Francis is always on all sides at the same time, so no one can say he is not “pastoral” to them. This is called “running with the hare and hunting with the hounds”, and Jesuits take it with their mother’s milk. Not quite like Peter, I dare say.  

Other bloggers will certainly disagree, but I have seen in him no trace, none whatsoever, of all the beautiful virtues Francis says both we and he must have. On the contrary, I have seen in him an attitude that is not only “all’acqua di rose”, but so publicly and shamelessly yielding to the “temptation to accommodate and choose comfort and popularity” that not even blatant heresy is an obstacle to his boundless desire for approbation, and it becomes more and more difficult to attribute even a modicum of good faith to his actions. His much-vaunted humbleness looks like a monstrous self-centredness to me, one that has put him straight on the way to damnation. As I write, a numerous and ever crescent number of blogs of all types openly cry “heresy”, or at least “shame”.

They know why. They can read. Words have a meaning.  

“Each of us has a vision of good and of evil. We have to encourage people to move towards what they think is Good” sounds rather different from “Peter didn’t stay silent about the Faith, he didn’t descend to compromises, because “the Faith isn’t negotiable”, doesn’t it now?

No, no verbal yoga exercises now, please. I prefer the beauty and clarity of the English language.

This is where we are. But hey, this is what happens if you elect a Jesuit as Pope.


Posted on October 2, 2013, in Catholicism, Good Shepherds, Traditional Catholicism and tagged , , . Bookmark the permalink. 11 Comments.

  1. How blessed we are to have a Pope who saves all his criticism for his fellow Catholics! Nary a stern word for those outside the One True Church! How refreshing to have a Holy Father who can catalogue the shortcomings of True Believers whenever an atheist, reporter , or both, comes a calling for an audience! Mundabor, your blog is an island of sanity in this intrepid, demonic Sea of Bergoglio. Thank you!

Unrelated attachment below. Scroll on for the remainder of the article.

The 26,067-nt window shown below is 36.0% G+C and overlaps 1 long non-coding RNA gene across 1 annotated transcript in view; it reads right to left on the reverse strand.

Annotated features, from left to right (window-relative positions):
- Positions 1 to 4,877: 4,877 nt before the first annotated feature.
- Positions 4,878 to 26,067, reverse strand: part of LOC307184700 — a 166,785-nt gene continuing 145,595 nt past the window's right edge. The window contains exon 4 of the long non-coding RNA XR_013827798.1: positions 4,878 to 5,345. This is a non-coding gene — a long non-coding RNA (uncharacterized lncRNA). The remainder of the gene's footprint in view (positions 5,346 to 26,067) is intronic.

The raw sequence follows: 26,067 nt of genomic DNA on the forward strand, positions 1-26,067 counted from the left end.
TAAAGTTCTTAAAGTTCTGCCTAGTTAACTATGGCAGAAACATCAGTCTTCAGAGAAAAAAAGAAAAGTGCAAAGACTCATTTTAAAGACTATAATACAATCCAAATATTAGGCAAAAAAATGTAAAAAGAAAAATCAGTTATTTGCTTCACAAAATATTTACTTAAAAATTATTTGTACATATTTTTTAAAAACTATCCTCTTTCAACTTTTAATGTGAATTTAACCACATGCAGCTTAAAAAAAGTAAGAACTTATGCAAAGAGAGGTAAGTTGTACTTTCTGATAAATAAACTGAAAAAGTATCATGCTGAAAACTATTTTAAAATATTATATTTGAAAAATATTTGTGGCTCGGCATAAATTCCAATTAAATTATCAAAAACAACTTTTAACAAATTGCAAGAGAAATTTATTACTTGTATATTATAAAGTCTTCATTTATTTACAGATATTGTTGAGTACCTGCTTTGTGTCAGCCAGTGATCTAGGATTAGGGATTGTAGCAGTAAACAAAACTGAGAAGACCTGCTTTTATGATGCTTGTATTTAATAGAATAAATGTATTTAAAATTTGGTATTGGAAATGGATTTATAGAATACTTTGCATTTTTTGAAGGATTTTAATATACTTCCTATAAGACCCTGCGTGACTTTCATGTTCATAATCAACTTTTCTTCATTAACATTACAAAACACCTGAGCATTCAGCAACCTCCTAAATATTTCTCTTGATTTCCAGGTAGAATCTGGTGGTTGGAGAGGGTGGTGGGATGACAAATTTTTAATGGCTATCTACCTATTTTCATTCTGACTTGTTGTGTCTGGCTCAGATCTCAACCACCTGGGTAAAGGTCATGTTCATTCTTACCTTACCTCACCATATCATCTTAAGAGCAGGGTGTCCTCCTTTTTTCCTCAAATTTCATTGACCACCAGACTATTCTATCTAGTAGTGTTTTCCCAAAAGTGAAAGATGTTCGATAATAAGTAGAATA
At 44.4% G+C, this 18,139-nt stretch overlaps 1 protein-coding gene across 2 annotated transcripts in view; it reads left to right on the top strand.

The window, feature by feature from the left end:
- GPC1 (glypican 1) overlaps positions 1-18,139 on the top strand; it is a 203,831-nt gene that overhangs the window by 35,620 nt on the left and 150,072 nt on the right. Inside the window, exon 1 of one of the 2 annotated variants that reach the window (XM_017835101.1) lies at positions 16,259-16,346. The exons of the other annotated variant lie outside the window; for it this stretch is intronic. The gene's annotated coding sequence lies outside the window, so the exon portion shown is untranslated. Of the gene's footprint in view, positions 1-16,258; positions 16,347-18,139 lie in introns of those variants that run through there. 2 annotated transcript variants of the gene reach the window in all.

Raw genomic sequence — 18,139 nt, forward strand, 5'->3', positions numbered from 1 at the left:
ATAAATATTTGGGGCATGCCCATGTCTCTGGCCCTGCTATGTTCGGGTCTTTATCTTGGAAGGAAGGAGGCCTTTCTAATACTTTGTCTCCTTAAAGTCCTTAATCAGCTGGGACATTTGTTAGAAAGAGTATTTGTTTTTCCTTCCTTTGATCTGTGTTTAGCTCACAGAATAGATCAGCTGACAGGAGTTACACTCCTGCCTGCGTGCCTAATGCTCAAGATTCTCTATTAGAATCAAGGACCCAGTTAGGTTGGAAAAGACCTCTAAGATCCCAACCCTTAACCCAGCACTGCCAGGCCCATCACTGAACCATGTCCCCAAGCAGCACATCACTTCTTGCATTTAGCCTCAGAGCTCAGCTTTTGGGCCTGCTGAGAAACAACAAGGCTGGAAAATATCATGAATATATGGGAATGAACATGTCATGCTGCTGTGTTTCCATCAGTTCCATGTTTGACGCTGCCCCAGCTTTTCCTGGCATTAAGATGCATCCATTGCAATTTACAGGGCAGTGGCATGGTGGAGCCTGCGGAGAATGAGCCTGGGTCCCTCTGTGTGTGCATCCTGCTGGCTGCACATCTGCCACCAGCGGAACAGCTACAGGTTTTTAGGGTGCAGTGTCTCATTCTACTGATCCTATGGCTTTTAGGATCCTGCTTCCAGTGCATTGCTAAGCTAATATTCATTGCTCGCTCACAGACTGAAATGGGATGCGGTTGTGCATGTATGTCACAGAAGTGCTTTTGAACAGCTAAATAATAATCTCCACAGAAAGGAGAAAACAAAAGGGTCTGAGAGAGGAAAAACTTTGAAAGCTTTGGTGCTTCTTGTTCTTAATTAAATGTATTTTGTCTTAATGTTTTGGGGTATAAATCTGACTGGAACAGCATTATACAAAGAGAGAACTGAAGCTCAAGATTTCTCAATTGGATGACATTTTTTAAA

2. Obama loves Francis: (19:44)

    “i’ve been hugely impressed with the pope’s pronouncements. not because of any particular issue. but, you know, first of all, he seems somebody who lives out the teachings of christ. incredible humility. an incredible sense of empathy to the least of these, to the poor. and he’s also somebody who’s, i think, first and foremost, thinking about how to embrace people as opposed to pushing them away. how to find what’s good in them as opposed to condemn them. and that spirit, that sense of love and unity, seems to manifest itself in not just what he says but also what he does. and if for any religious leader, that’s something that — that’s a quality i admire. and i would argue for any leader, period, that’s a quality that i admire.”

    • I am sure Obama is loved back.


      Can’t wait for the interview. Or at least the phone call.

      Why obsess about details like abortion and sodomy?


  3. Good for speaking the reality of Pope Francis….tis good to be the laity….Maunday Thursday said everything about Pope Francis’ attitude towards the Faith.

  4. Reading once again “Pascendi Dominici Gregis” really puts his comments in perspective. This document clearly illuminates the “modernist view” versus the “traditional belief” view. Pius points out that the modernist easily moves back and forth between the two, and that even when appearing to articulate a sound view, the foundational understanding is faulty.

    Reading the Pop… I mean …Bishop of Rome’s….comments juxtaposed against Pascendi, it’s almost as if Pius was speaking specifically about Francis.

    What an eye opener. Even more so when one knows how the Jesuits, perhaps more than most, were imbued with modernism long before the council. In fact, in my opinion (which is frequently not worth the internet space in which it is written), the Jesuits were ground zero for modernism’s foothold “inside the walls”, so to speak.

    What a sad spectacle.

  5. I don’t know if you’re familiar with Ann Barnhardt but she’s on the same page with you regarding Francis.

  6. In his October 1 interview with “La Repubblica,” Francis does in fact propose the heresy of universal Salvation […not the objective Redemption, as some try who attempt to defend him]: “Our Species (sic – !) will cease to exist; but in the end God will be all in all…the spark of the divine within each one of us…each one must do Good and avoid Evil as he sees it…” This is utterly unCatholic, and everybody knows it.

    • Yes, this is one of the many delirious affirmations I have not had the time to write about.

      Another one is the “agape” thingy mentioned above by servodeprata.

      Blatant heresies.


%d bloggers like this: